A couple weeks after I met her, she came to my house. There were beer cans overflowing with cigarette butts. There was pizza crust in the corners. Clothes were piled in homage to the leaning tower. We slept on a mattress with wadded t-shirts instead of pillows. We covered with beach towels instead of blankets.
Back then, she would make suggestions. She looked really pretty suggesting things. Like when she would say, “It’s a really charming house you live in. A little polish and some pictures would open the place up.” And sometimes she would say, “Why don’t you wear the blue shirt? It looks really good on you.”
Now we have kids, and we have bills, and we have 9-5 weekdays. We go to sleep instead of have sex. We have emergency phone lists, and health insurance, and bills and in-laws with all kinds of crazy ideas. And my wife, while still gorgeous and funny, isn’t as patient. Now she says “the dishes aren’t going to do themselves.” Now she says “You’re not wearing that shirt in public. And for the love of Jesus Christ, take a shower.”
In short, she nags. And for the longest time I couldn’t stand it. I don’t know how it started. Maybe it was a couple of times after I said I would take the trash cans to the curb and forgot. Maybe it was the time I forgot to lock the door and she got scared when she walked into the living room and the door had swung open. But one day, in the middle or a terrible nag about the wash, everything changed. I looked at her and saw a woman pleading to help make our life a little easier.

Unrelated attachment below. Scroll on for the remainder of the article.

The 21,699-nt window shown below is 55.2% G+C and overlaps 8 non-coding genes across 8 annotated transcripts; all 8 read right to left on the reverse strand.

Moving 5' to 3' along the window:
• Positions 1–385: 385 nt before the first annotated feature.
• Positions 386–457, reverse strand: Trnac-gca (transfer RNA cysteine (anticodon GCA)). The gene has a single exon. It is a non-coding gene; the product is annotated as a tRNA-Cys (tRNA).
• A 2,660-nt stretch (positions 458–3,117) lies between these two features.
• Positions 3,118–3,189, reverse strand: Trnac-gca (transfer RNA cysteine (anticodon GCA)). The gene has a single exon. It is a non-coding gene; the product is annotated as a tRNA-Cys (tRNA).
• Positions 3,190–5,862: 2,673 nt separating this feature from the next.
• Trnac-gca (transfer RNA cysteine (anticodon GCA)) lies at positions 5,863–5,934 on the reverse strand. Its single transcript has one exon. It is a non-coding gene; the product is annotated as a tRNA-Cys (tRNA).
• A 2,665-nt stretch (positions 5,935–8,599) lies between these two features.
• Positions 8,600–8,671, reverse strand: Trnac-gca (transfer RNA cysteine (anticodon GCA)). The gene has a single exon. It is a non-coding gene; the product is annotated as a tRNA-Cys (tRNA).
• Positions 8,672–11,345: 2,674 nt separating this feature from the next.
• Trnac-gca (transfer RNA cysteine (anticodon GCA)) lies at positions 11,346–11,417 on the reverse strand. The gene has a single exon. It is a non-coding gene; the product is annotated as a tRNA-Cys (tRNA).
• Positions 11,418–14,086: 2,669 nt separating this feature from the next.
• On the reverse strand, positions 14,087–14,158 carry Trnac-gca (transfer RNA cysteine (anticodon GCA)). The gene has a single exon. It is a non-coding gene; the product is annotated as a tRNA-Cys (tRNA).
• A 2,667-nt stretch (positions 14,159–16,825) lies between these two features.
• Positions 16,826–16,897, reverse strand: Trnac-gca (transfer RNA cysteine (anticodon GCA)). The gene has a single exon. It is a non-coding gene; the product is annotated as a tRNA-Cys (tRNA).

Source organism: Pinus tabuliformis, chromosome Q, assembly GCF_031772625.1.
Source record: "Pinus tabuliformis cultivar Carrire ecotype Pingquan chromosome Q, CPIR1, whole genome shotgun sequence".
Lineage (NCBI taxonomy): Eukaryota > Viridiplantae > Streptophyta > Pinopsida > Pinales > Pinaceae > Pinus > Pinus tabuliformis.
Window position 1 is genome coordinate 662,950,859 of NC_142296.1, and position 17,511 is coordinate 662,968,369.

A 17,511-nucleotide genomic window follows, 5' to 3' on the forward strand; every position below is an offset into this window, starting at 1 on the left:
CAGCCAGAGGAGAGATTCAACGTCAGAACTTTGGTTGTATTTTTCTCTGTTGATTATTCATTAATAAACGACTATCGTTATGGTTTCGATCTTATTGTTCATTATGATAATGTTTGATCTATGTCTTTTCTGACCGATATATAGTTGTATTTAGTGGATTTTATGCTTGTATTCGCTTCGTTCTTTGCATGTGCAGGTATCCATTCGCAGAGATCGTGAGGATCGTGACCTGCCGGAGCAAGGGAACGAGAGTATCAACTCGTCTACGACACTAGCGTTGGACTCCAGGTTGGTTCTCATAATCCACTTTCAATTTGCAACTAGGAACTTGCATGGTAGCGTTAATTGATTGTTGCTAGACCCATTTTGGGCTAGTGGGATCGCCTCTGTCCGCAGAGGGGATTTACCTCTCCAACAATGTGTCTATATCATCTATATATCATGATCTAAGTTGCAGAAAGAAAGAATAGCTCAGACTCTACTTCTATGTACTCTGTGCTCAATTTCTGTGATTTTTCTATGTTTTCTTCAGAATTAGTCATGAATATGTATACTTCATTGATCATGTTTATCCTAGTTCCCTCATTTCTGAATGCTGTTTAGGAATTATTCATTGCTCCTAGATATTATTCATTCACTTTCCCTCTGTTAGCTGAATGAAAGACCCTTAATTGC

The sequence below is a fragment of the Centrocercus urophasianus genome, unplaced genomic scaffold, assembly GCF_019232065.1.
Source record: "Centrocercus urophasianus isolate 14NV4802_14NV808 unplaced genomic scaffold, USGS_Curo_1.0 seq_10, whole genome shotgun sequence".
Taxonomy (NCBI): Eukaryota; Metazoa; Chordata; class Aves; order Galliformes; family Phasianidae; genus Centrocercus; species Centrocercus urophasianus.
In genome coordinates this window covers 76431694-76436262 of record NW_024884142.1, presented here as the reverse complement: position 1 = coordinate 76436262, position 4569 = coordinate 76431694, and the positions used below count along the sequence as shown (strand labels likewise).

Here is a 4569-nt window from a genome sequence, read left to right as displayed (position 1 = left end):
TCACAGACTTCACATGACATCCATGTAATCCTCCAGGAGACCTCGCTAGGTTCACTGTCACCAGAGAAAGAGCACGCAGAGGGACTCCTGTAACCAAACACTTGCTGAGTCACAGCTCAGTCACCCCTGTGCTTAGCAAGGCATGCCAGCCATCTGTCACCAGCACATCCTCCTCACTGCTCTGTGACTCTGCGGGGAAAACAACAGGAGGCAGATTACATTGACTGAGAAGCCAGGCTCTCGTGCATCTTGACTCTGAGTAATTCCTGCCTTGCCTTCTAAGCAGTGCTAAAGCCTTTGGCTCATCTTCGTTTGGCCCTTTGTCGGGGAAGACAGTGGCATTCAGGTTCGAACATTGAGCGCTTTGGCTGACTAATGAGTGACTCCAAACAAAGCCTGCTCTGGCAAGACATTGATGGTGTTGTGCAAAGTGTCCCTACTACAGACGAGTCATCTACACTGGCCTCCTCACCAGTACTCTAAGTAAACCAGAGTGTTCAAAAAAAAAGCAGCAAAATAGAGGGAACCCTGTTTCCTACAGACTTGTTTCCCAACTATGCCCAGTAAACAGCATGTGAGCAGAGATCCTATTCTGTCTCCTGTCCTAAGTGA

I believe that nagging is a renewal of love and commitment. Nagging is my wife’s way of saying she still thinks I can do better. She’s saying she believes I will carry my share, like I promised. She’s saying the same things she did before life got so rush rush. She just uses different words, and sometimes a more urgent tone.
And sometimes, still, nagging bugs me. But I don’t want to think about life without nagging— Chances are the nagging would stop because the woman who fell in love with me way back then doesn’t care anymore. About the house or the bills or if you rub their back like you promised. They don’t care if we work as a team. A life without nagging would be like shouting she could do it herself. She could go it alone.
So I believe the power of nagging is a good thing. Like back when we were dating, we used to hold hands all the time. And nagging, is a lot like when we held hands on rollercoasters at country fairs. When things felt out of control, she squeezed so hard my hand hurt. But at least she thought enough of me to break my hand.
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